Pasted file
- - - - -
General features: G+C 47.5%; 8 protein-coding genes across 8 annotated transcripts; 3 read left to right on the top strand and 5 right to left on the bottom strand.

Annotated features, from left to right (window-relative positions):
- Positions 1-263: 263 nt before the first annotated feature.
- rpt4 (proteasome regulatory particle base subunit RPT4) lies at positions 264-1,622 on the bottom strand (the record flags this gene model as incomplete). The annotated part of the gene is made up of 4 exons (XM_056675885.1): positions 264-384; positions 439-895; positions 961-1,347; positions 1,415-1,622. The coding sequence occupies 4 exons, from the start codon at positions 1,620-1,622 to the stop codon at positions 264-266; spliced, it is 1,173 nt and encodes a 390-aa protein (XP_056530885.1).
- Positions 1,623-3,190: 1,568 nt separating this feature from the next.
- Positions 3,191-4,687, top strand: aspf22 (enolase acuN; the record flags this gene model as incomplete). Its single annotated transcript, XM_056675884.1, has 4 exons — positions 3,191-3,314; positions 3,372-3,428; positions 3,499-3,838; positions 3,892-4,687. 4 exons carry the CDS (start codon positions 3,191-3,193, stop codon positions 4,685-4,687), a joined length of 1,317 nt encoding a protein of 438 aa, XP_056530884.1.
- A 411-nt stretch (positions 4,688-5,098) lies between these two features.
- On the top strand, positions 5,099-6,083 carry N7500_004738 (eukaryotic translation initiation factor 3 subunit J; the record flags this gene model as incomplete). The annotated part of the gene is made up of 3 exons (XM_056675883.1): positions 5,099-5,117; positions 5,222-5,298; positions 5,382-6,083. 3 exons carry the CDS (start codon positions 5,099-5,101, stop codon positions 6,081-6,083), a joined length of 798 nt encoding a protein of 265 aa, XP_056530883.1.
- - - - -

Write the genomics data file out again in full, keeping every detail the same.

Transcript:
General features: G+C 47.5%; 8 protein-coding genes across 8 annotated transcripts; 3 read left to right on the top strand and 5 right to left on the bottom strand.

Annotated features, from left to right (window-relative positions):
- Positions 1-263: 263 nt before the first annotated feature.
- rpt4 (proteasome regulatory particle base subunit RPT4) lies at positions 264-1,622 on the bottom strand (the record flags this gene model as incomplete). The annotated part of the gene is made up of 4 exons (XM_056675885.1): positions 264-384; positions 439-895; positions 961-1,347; positions 1,415-1,622. The coding sequence occupies 4 exons, from the start codon at positions 1,620-1,622 to the stop codon at positions 264-266; spliced, it is 1,173 nt and encodes a 390-aa protein (XP_056530885.1).
- Positions 1,623-3,190: 1,568 nt separating this feature from the next.
- Positions 3,191-4,687, top strand: aspf22 (enolase acuN; the record flags this gene model as incomplete). Its single annotated transcript, XM_056675884.1, has 4 exons — positions 3,191-3,314; positions 3,372-3,428; positions 3,499-3,838; positions 3,892-4,687. 4 exons carry the CDS (start codon positions 3,191-3,193, stop codon positions 4,685-4,687), a joined length of 1,317 nt encoding a protein of 438 aa, XP_056530884.1.
- A 411-nt stretch (positions 4,688-5,098) lies between these two features.
- On the top strand, positions 5,099-6,083 carry N7500_004738 (eukaryotic translation initiation factor 3 subunit J; the record flags this gene model as incomplete). The annotated part of the gene is made up of 3 exons (XM_056675883.1): positions 5,099-5,117; positions 5,222-5,298; positions 5,382-6,083. 3 exons carry the CDS (start codon positions 5,099-5,101, stop codon positions 6,081-6,083), a joined length of 798 nt encoding a protein of 265 aa, XP_056530883.1.